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I have a complicated question to ask you.

I wrote a composition and there was a sentence like this:

[...] then he saw the brother he thought was dead

But then my teacher corrected me by adding he before the verb was, that is, according to her, the correct would be

[...] then he saw the brother he thought he was dead

She didn't explain me why, and another teacher of mine said it's because there are two clauses in this sentence... I didn't quite get it at ALL!

Please, help me.

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    Explain me is ungrammatical; it should be explain to me. The full sentence is Then he saw the brother who he thought was dead. The subject of dead is the brother, but that has been changed to who, and moved up to introduce the relative clause who he thought was dead that modifies the brother. So it's missing, but only because who, like all relative pronouns, is optional when it is not the subject of the relative clause. Who in this case is the subject of one subordinate clause, but is not the subject of the relative clause itself. So it's optional. – John Lawler Sep 16 '15 at 20:41
  • @JohnLawler Isn't the sentence ambiguous still? Who is doing the thinking? Wouldn't it be better to replace one of the hes with a name? This is a problem I have seen in New testament studies where the word "he" is used for long stretches and it's not always clear who the "he" is referring to. – michael_timofeev Sep 17 '15 at 1:03
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    He is doing seeing and thinking. Being dead was not done by anybody. Your teacher was wrong to insert a he; they were probly confused with who or that, both of which are pronouns too. The sentence with the added he instead of who or that is ungrammatical. The sentence is OK as it stands. – John Lawler Sep 17 '15 at 1:16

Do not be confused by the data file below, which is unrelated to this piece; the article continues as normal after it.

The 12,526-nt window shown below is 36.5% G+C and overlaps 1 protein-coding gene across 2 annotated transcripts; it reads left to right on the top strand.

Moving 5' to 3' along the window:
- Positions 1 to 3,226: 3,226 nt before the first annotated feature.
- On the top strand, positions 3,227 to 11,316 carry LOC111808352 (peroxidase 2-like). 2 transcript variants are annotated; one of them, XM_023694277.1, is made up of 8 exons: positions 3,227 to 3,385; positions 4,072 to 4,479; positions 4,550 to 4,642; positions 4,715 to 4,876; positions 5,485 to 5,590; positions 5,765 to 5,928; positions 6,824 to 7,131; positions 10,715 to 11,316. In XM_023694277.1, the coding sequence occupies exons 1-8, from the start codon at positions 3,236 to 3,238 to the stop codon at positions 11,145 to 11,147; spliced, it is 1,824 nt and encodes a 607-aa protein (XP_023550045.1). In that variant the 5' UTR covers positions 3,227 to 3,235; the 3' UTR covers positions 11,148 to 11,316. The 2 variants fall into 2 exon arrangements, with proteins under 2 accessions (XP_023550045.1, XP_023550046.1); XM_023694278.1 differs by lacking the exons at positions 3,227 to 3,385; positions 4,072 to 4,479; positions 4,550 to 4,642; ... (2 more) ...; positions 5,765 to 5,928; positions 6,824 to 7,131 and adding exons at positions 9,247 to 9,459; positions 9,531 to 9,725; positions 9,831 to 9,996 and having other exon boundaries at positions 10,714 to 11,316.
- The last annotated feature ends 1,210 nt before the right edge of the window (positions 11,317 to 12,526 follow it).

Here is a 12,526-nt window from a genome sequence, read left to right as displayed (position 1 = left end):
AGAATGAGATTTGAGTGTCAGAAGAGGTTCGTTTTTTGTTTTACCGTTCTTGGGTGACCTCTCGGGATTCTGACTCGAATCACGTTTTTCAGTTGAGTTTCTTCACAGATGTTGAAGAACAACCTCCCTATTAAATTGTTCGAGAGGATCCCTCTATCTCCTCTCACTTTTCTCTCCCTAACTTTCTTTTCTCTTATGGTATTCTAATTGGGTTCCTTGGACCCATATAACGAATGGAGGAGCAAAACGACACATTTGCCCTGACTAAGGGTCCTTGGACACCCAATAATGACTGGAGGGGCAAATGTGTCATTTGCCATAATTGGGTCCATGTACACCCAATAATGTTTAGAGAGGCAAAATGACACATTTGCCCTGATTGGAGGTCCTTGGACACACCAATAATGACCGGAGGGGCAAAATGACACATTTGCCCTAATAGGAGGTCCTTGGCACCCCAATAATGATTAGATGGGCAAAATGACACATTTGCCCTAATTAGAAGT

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The sentence suggested by your teacher is incorrect. This creates two independent clauses pushed together without any conjunction. A comma cannot fix this because it will create a comma splice, "Then he saw the brother, he thought he was dead." Think of this sentence: "Then he ate the cake, he enjoyed it very much." People make the mistake of joining these two sentences with a comma because they think of a comma as "a speaking pause," and in spoken language someone would say these two sentences and pause between them. But in written language it doesn't work that way.

A comma could fix this (as well as a dash) by changing the last independent clause thus: "Then he saw the brother, the brother thought dead." I would use a dash: "Then he saw the brother--the brother thought dead." I would actually change the sentence to make it more clear: "Then he saw the brother believed to be dead." For the reasons John Lawler pointed out, it is not necessary to add "who was" in the sentence. That said, I still might add the "who was." Other readers can weigh in on that clarity issue.

The sentence is ambiguous, though. WHO thought he was dead? Was it the speaker of the sentence, or another he? Grammatically, as Professor Lawler pointed out it is clear, however I think readers might wonder. (I think that's what your teacher was thinking.) "Then John saw the brother Bob thought was dead." (to add names to help you see the point I'm making.) I think if you change "thought" to "believe" it might be better: "Then he saw the brother he believed was dead."

Speaking as a teacher, I have marked things on student papers, and then had students come back and ask "Why did you mark this wrong?" Most of the time, I was correct. However there have been times when I look and cannot see why I marked something wrong, or see that I was not considering something else. I always correct my error and say "I'm sorry. You were correct." Politely ask your teacher, "Can you help me understand why this is incorrect?" I don't know your cultural background, so possibly this is not acceptable. Remember, teachers are guides. They are not perfect. If they are good, then they realize they are students just as much as the students they teach.

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Then he saw the brother he thought was dead.

That is possible. You could make it clearer as follows:

Then he saw the brother he had thought was dead.

This means that until he saw his brother he falsely believed he was dead but now he realizes his brother is alive.

Then he saw the brother he thought he was dead.

That is incorrect. To correct it you could say:

Then he saw the brother. He thought he was dead.

However that has a different meaning. 1. It means that he saw someone else's brother (or possibly a monk) 2. it means that he looked at the brother and at that moment decided he was dead.

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